PART BEAR. PART MAN. ALL AMERICAN
Tuesday, April 27, 2010
Over the past eleven seasons of racing triathlons as a professional, I have encountered the typical ups and downs that we all go through as athletes. I have raced well, and I have race poorly. I have won races, and I have finished dead last. I have felt unstoppable on race day, and I have suffered just to achieve some small semblance of forward progress. I have enjoyed being on the race course, and I have endured days where I wished I never got out of bed. I won’t say I have done it all, but I will say that I have done a lot.
Despite my ample breadth of experience as a pro triathlete, I find myself facing a brand new challenge this week. The challenge today is coming to terms with the fact that I will not be toeing the line at Saturday’s inaugural Ironman St. George. While I officially withdrew from the race ten days ago, it has been hard for me to come right out of the blue and say it: “I won’t be racing St. George.” But today is the day I want to share with those who have been so kindly supporting me that I have changed directions.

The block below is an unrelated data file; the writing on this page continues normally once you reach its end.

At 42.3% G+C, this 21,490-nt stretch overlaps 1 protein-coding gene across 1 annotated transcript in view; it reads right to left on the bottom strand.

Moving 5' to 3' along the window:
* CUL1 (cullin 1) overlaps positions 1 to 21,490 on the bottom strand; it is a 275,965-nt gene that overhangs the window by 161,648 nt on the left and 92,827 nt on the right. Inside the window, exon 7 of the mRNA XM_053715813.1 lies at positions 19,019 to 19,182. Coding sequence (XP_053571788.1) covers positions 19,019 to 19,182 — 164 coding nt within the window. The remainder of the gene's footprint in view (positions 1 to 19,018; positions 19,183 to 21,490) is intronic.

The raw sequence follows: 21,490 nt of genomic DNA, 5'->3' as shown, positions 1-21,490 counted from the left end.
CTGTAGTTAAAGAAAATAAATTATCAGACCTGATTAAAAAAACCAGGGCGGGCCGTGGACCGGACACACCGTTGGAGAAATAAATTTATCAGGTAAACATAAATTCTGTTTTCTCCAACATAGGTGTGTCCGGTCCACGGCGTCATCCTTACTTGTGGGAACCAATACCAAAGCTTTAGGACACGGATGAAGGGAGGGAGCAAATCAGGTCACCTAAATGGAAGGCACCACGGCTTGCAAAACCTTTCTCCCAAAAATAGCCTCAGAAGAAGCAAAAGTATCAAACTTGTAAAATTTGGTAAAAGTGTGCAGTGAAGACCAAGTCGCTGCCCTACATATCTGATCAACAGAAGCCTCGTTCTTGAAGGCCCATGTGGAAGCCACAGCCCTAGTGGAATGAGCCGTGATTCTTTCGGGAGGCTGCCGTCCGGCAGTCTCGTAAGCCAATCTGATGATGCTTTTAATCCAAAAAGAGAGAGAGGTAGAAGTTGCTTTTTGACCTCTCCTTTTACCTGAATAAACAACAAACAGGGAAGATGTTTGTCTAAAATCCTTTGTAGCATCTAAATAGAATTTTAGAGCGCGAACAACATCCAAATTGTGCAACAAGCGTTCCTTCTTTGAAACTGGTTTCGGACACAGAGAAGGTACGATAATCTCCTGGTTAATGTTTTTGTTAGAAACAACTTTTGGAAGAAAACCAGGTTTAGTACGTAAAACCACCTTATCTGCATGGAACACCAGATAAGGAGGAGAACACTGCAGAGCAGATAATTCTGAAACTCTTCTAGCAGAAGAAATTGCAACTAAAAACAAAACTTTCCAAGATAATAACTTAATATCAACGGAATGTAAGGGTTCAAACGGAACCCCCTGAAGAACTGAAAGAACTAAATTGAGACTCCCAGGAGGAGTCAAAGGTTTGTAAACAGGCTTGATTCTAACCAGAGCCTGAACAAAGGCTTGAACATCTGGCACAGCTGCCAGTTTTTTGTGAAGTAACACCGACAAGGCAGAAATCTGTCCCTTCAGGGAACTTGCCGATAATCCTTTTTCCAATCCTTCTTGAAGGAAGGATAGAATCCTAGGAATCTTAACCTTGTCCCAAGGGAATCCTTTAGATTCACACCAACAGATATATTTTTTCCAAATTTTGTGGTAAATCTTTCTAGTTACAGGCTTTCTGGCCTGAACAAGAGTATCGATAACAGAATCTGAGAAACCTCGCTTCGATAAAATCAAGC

To some this may not seem like much of a challenge: On a weekly basis, athletes change race plans and race schedules and race goals. Some athletes change their race plans within the very race. And others see no issue or difficulty in jumping ship from one planned event to another. But for me – after making it more than one decade without backing out of a commitment – I am forced to make a significant change of plans.
Sparing the details for another post, I will sum things up by saying that I suffered a setback in my training, and I have yet to regain 100% strength. One thing that I have told myself year after year is that I will never start an Ironman – or any other triathlon – without being 100% ready to race. I have seen too many athletes enter races with niggles or injuries or small aches and pains. Additionally, I know very well how capable the Ironman distance is of picking apart an athlete, and exposing his every weakness or flaw. I have promised myself that without being 100% healthy to tackle the challenges of the day, I would not put myself out there.
I am very disappointed to be missing this event, as I had been very drawn to the challenging race, the fairness of the course, and the beauty of Southwestern Utah. My fondness for inaugural events, my connection with others of the athletes tacking IMSTG, and my desire to really knock one out of the park will definitely make it hard to miss Saturday’s race. However, I’ll be with you all in spirit.
My best to all of you on race day; make the most of the challenge; and, without a doubt, go out there and get race that thing for those who cannot be there with you!
And I’ll see you all in Coeur d’Alene…